breaking bad season 3

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Marsoups
Posts: 1368
Joined: Fri Dec 28, 2001 3:57 pm


Anybody been watching season 3 of this show ??


Image
Most insane show ever.
venatrix
Posts: 2795
Joined: Tue Nov 28, 2006 2:43 pm


nah. it's too tense for me. not relaxing. great show though :)
Marsoups
Posts: 1368
Joined: Fri Dec 28, 2001 3:57 pm


yeah tis not really a show to come home to unwind to :lol:

though some of the characters do lend a certain amount of comic relief. There's a season 4 coming up I'm told :shock:
Satori
Posts: 179
Joined: Thu Feb 26, 2009 11:00 am


Best show ever.
Now we have to wait till march of next year to see season 4!
STEVONOISEMAKER
Posts: 778
Joined: Sat Mar 15, 2008 8:19 pm


Just finished watching season 3 the other day.

Quite heartbroken I have to wait so long to see what happens next!

I agree it’s one of the best shows ever made. So clever and detailed in every way.
Marsoups
Posts: 1368
Joined: Fri Dec 28, 2001 3:57 pm


I have yet to finish season 3, I'm on episode 2 season 3 now but thinking of taking it slowly since each episode is so deliciously enjoyable...

The artistic style of the photography, musical score, acting and everything is indeed most commendable. A bit surprising that it's not being flighted on tv internationally at all.. (afaik) .. seems it's pretty exclusive to 'AMC'
STEVONOISEMAKER
Posts: 778
Joined: Sat Mar 15, 2008 8:19 pm


^^yeah defnitely.

you'd think with the reviews its getting from pretty much everyone, that it would be broadcast friggin everywhere hehe.

i remember reading somewhere that each episode costs between $2-3million to make too!

curious to see if they start showing it from the start on normal TV here, even though it has been running on abc2 for a while.
venatrix
Posts: 2795
Joined: Tue Nov 28, 2006 2:43 pm


STEVONOISEMAKER wrote :
curious to see if they start showing it from the start on normal TV here, even though it has been running on abc2 for a while.


huh. there's more chance of aids being cured or the US pulling out of iraq. god damn australian backwater fukn fukn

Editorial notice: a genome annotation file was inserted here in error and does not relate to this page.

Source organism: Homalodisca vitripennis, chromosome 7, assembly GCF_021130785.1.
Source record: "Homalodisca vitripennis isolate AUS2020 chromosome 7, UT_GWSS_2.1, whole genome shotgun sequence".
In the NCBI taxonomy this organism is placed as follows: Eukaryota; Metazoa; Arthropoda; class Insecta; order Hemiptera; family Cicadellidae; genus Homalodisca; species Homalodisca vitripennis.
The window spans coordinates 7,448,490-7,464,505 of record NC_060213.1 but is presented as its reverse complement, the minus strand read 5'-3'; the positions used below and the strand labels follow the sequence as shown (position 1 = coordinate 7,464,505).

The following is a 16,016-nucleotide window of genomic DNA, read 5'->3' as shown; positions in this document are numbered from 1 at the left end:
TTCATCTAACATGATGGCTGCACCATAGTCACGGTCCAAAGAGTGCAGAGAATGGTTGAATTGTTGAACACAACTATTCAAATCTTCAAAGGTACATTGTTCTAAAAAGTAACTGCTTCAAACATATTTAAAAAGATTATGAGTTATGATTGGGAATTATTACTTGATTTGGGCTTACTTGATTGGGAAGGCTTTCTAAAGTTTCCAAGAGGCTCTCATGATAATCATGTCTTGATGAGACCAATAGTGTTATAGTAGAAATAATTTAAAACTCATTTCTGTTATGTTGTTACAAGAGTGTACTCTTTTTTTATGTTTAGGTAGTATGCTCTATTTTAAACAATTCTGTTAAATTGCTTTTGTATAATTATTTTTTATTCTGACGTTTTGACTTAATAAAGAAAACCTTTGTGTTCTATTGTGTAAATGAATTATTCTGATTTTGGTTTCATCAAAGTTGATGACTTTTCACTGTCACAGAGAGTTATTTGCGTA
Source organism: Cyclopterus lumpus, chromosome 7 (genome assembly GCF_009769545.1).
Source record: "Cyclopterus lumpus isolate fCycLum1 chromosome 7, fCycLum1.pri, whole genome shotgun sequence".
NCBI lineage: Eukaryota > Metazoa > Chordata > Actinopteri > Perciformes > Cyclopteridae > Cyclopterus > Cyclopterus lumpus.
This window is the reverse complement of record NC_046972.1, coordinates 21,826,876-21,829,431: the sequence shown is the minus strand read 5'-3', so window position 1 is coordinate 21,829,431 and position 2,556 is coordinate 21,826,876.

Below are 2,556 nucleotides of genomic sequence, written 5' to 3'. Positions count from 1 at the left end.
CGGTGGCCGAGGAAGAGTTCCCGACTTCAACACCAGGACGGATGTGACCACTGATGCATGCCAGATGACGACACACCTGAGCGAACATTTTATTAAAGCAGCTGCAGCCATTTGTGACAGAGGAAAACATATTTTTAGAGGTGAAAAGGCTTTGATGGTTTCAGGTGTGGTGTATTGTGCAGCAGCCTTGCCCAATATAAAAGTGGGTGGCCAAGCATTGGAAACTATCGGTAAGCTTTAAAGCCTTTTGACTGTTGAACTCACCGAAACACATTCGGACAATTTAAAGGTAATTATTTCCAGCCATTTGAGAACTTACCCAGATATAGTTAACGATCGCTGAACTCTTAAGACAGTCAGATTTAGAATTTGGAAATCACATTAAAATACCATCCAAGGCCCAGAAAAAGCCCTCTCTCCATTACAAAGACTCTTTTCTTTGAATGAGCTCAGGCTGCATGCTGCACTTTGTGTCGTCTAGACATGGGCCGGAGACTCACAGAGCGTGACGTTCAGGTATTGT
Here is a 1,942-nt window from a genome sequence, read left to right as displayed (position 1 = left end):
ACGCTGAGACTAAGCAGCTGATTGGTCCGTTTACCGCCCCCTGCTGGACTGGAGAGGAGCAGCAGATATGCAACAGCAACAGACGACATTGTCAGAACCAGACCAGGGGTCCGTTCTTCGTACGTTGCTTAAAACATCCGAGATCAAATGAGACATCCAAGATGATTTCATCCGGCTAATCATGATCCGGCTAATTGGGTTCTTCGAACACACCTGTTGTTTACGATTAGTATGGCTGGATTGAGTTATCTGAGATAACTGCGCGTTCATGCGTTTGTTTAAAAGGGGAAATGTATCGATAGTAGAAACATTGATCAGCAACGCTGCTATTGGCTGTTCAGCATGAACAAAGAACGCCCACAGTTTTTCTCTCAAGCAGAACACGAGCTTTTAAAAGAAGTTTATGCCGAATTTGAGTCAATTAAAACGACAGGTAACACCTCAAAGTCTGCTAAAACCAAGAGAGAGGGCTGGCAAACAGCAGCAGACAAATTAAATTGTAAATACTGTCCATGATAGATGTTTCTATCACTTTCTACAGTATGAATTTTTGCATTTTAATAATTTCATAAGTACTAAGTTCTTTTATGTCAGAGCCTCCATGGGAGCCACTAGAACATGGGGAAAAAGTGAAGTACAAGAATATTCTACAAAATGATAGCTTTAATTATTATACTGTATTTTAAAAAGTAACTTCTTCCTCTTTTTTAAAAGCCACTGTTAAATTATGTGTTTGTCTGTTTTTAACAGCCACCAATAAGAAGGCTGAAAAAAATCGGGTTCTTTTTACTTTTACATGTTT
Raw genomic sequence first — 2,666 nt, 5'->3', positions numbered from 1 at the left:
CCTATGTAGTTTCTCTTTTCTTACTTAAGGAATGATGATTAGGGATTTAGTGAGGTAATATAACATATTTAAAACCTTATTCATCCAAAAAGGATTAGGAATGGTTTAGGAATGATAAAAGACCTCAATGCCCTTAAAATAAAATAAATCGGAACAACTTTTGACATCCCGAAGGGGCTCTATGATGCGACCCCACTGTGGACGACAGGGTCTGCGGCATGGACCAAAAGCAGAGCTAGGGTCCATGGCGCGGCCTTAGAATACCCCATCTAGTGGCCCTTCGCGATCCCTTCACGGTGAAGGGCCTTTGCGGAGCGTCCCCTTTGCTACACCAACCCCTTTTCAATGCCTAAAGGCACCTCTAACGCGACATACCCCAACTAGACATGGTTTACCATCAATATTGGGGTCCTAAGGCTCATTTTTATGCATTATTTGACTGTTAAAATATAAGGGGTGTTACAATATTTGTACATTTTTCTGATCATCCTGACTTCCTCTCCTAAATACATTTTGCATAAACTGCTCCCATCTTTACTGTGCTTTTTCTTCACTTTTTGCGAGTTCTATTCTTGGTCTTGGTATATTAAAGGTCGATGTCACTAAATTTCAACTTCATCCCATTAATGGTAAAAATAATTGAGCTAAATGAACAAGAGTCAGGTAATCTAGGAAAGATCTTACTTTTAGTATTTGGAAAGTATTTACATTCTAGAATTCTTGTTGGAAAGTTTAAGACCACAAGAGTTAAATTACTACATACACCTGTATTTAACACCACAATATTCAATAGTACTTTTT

Marsoups
Posts: 1368
Joined: Fri Dec 28, 2001 3:57 pm


STEVONOISEMAKER wrote :
^^yeah defnitely.

you'd think with the reviews its getting from pretty much everyone, that it would be broadcast friggin everywhere hehe.

i remember reading somewhere that each episode costs between $2-3million to make too!

curious to see if they start showing it from the start on normal TV here, even though it has been running on abc2 for a while.


It's been on ABC2 ?? I didn't know that, do you mind if I ask if you know when it was on ?

I'm surprised that seems like a lot for each episode.. :lol: But yeah some of these shows employ a lotta talent..

Did you know each episode is directed by a different director ? Mysteriously, each episode is also written by a different 'writer'. Although I suspect Vince Gilligan must have put in the overall weave to the story otherwise that story would have holes all over ;)
STEVONOISEMAKER
Posts: 778
Joined: Sat Mar 15, 2008 8:19 pm


not too sure when it was on. Just remember seeing it in tv guides n stuff. Still ain’t got my shit together for digital tv so I don’t have abc2 anyway:p

woah, different director and writer, that’s craaazy!
venatrix
Posts: 2795
Joined: Tue Nov 28, 2006 2:43 pm


STEVONOISEMAKER wrote :
Still ain’t got my shit together for digital tv so I don’t have abc2 anyway:p


Watch it on iview
tract
Posts: 3661
Joined: Sat Oct 12, 2002 6:45 pm


My favourite ep from Season 3 is "Fly".


http://www.avclub.com/articles/fly,41430/

Breaking Bad has become identified, and rightly so, with its harrowing ordeal episodes: "Cat's in the Bag," "Four Days Out," and now "Fly." The latest example of this genre takes it in a stunning new direction. "Fly" features -- and takes to a new level -- the Aristotelian unity of time and place, the arc of self-realization, and the bonding between characters that characterize the examples from Seasons 1 and 2. My husband called it a "microcosm" of the series in a tweet after we watched the screener last night, and predicted that it would prove divisive among fans. Because unlike "Bag" and "Four," "Fly" boldly organizes its one-act morality play around something insignificant and accidental. This isn't life and death, either of our antiheroes or of their antagonists. This is irrational obsession.